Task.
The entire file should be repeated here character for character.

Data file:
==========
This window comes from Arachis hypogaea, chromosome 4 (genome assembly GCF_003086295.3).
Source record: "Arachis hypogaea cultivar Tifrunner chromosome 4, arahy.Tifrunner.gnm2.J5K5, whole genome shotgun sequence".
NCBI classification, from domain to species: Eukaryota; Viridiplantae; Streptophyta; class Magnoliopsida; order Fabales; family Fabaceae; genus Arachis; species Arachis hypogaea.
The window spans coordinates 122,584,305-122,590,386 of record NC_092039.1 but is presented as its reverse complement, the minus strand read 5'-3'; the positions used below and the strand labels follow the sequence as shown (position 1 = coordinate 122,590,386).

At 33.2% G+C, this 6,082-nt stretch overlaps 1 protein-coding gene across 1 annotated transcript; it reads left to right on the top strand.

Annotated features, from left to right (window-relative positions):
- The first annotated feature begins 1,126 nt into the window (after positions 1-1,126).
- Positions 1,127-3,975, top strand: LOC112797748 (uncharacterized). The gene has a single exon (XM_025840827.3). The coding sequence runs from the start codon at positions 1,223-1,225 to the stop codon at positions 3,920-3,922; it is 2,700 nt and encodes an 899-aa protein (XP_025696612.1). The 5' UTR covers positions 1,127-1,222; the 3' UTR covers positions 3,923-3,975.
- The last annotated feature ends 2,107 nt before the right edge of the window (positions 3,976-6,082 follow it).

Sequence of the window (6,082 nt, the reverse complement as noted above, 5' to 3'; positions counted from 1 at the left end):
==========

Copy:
This window comes from Arachis hypogaea, chromosome 4 (genome assembly GCF_003086295.3).
Source record: "Arachis hypogaea cultivar Tifrunner chromosome 4, arahy.Tifrunner.gnm2.J5K5, whole genome shotgun sequence".
NCBI classification, from domain to species: Eukaryota; Viridiplantae; Streptophyta; class Magnoliopsida; order Fabales; family Fabaceae; genus Arachis; species Arachis hypogaea.
The window spans coordinates 122,584,305-122,590,386 of record NC_092039.1 but is presented as its reverse complement, the minus strand read 5'-3'; the positions used below and the strand labels follow the sequence as shown (position 1 = coordinate 122,590,386).

At 33.2% G+C, this 6,082-nt stretch overlaps 1 protein-coding gene across 1 annotated transcript; it reads left to right on the top strand.

Annotated features, from left to right (window-relative positions):
- The first annotated feature begins 1,126 nt into the window (after positions 1-1,126).
- Positions 1,127-3,975, top strand: LOC112797748 (uncharacterized). The gene has a single exon (XM_025840827.3). The coding sequence runs from the start codon at positions 1,223-1,225 to the stop codon at positions 3,920-3,922; it is 2,700 nt and encodes an 899-aa protein (XP_025696612.1). The 5' UTR covers positions 1,127-1,222; the 3' UTR covers positions 3,923-3,975.
- The last annotated feature ends 2,107 nt before the right edge of the window (positions 3,976-6,082 follow it).

Sequence of the window (6,082 nt, the reverse complement as noted above, 5' to 3'; positions counted from 1 at the left end):